Eye specialists always state that a healthy retina is necessary for good vision. Ophthalmologists examine retinas during yearly exams by dilating the pupil and using a special magnify lens to inspect the health of the retina. In cases in which a condition is discovered in the patient’s eye, ophthalmologists will often send their patient to a retina specialist. Most people have never heard of a retina surgeon or specialist and are unaware of the common conditions of the retina. How are retinal specialists different from ophthalmologists? How are they trained? When do you need to see a retina surgeon?
How Retina Surgeons are trained
Retina surgeons are highly trained professionals who specialize in analyzing and treating retina conditions. According to the American Society of Retina Specialists (ASRA), a retina specialist will have:
- Four years of medical school
- One year of an internship
- Three years of ophthalmology residency
- One to two years of a Retina-Vitreous fellowship
Retinal surgery is not only a mastership of the retina, but also the vitreous body of the eye and this is considered a subspecialty of ophthalmology. A retinal surgeon must be an expert of not only the general branch of ophthalmology, but also in vitreoretinal medicine.
What Retinal Surgeons Do
Retinal specialists work in both clinics and hospitals and on adults and children. A retinal surgeon is highly trained in the equipment and technology used in their field in order to treat multiple types of retina conditions. Equipment used ranges from lasers to microscopes and other tools designed for usage in the small space of an eye cavity.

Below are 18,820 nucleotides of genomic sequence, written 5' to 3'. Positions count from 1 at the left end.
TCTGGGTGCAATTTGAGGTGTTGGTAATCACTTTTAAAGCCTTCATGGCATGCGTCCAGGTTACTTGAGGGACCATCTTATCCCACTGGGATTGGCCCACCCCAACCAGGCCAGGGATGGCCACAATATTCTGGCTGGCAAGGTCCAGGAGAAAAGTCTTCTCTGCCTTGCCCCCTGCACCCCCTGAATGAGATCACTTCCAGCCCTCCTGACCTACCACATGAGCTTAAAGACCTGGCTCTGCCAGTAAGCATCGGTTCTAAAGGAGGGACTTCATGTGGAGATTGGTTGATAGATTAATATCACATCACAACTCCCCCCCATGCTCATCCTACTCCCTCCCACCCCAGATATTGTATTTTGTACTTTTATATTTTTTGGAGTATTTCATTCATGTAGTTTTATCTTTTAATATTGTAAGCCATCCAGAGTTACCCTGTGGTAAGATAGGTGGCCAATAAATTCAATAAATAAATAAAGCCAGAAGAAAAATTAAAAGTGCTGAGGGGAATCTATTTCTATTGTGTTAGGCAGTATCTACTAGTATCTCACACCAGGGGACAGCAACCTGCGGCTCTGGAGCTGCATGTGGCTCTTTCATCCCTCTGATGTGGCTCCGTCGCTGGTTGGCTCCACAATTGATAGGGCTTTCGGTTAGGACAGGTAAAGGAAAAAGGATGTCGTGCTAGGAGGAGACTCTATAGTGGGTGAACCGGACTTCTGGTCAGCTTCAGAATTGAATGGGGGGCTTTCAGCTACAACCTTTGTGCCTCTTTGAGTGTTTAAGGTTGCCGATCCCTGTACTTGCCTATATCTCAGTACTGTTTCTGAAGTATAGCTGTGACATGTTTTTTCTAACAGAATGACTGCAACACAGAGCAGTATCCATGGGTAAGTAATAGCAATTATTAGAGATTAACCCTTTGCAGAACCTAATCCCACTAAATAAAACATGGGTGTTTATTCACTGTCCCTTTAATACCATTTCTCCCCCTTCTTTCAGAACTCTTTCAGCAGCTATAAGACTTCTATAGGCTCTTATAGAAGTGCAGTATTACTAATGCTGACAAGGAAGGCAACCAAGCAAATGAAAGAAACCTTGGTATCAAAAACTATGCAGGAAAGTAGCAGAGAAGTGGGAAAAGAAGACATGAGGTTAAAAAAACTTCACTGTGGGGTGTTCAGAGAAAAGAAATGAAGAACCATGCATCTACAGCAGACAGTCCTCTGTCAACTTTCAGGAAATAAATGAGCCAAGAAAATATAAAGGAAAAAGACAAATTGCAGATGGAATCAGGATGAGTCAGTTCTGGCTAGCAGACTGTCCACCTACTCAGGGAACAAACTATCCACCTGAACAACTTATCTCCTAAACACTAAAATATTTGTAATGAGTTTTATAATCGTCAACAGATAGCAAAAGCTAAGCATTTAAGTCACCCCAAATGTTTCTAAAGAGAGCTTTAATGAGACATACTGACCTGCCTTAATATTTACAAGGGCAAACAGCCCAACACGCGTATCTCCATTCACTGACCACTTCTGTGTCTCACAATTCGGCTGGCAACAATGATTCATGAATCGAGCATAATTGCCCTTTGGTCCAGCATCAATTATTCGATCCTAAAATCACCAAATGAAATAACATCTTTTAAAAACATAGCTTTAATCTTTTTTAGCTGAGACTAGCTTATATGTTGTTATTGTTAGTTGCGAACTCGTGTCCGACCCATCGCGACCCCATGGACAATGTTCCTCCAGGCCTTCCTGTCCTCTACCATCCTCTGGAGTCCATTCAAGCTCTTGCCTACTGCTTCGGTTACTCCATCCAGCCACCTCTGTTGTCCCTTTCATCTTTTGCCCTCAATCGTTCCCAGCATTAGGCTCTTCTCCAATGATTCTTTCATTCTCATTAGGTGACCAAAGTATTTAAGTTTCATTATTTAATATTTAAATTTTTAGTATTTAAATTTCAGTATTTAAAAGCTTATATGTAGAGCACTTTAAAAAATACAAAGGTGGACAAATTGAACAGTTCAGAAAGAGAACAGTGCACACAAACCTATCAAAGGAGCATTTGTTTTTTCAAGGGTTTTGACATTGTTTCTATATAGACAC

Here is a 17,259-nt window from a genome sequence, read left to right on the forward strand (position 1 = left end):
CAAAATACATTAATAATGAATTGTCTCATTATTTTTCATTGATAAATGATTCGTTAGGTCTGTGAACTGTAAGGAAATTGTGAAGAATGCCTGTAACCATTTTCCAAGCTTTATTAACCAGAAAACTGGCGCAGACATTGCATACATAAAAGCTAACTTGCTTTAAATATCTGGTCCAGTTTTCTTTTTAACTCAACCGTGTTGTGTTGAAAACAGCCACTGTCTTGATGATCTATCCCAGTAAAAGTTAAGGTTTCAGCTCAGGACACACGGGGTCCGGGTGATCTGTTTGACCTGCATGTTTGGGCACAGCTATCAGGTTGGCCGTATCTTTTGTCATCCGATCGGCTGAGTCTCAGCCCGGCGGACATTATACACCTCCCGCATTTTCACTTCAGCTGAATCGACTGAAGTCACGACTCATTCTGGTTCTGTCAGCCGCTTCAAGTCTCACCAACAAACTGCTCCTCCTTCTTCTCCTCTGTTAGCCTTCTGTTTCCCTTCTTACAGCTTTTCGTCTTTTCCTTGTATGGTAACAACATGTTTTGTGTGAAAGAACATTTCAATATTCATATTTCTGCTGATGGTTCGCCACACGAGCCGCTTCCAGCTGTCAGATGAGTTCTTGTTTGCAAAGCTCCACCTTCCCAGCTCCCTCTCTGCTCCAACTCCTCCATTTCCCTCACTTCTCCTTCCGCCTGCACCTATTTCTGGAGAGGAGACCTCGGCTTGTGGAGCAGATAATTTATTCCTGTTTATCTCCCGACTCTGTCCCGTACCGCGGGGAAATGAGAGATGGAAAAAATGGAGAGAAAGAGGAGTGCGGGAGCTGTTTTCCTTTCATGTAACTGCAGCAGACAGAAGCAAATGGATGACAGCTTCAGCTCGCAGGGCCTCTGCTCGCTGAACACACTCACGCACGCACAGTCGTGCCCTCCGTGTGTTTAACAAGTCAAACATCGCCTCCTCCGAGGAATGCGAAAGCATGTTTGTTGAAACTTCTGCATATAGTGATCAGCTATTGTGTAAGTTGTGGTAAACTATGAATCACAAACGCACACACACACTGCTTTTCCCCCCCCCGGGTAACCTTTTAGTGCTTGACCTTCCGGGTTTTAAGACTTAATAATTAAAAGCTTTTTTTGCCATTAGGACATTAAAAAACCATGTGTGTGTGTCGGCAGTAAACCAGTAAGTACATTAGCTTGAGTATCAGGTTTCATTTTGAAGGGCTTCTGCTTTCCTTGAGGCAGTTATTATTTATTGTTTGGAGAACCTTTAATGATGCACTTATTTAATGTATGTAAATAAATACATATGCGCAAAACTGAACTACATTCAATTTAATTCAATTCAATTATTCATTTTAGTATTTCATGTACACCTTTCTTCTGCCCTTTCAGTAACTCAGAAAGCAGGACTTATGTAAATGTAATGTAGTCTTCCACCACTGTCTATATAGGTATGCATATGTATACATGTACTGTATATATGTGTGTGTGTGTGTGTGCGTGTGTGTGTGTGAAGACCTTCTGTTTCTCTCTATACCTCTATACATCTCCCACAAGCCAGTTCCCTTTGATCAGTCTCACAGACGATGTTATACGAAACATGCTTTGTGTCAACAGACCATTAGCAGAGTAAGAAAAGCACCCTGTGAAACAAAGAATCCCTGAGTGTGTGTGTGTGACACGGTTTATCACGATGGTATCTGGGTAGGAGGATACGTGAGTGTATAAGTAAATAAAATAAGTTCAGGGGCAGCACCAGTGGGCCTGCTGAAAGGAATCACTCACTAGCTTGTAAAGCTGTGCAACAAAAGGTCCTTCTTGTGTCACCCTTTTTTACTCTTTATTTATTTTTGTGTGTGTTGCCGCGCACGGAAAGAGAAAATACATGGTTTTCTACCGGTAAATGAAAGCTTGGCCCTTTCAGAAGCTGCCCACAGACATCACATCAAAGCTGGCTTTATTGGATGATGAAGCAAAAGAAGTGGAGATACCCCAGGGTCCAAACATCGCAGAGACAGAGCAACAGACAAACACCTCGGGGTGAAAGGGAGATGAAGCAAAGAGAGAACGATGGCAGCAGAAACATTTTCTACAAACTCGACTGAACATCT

When to See a Retinal Surgeon
Patients who have issues with their retinas should be advised by their ophthalmologist to seek a retina specialist. A retinal surgeon and specialist can help treat conditions and diseases such as age-related macular degeneration, macular hole/pucker, retinal detachment, diabetic retinopathy, and many other retina related issues. A specialist can also recommend a clinic trial, if appropriate, for a patient. Clinical trials allow for major medical advances in the field of retina health. Clinical trials are available for the most common retinal diseases.
According to the National Eye Institute (NEI), about two million Americans over the age of 40 suffer from retina conditions such as age-related macular degeneration. About seven million Americans suffer from diabetic retinopathy, which according to the NEI, is the leading cause of blindness and the most common diabetic eye disease. For these issues and more, a retinal specialist can help find a solution to prevent detrimental and debilitating consequences of a retina disease. When it comes to the common diseases and conditions of the retina, most ophthalmologists will opt to recommend their patients to a retina specialist.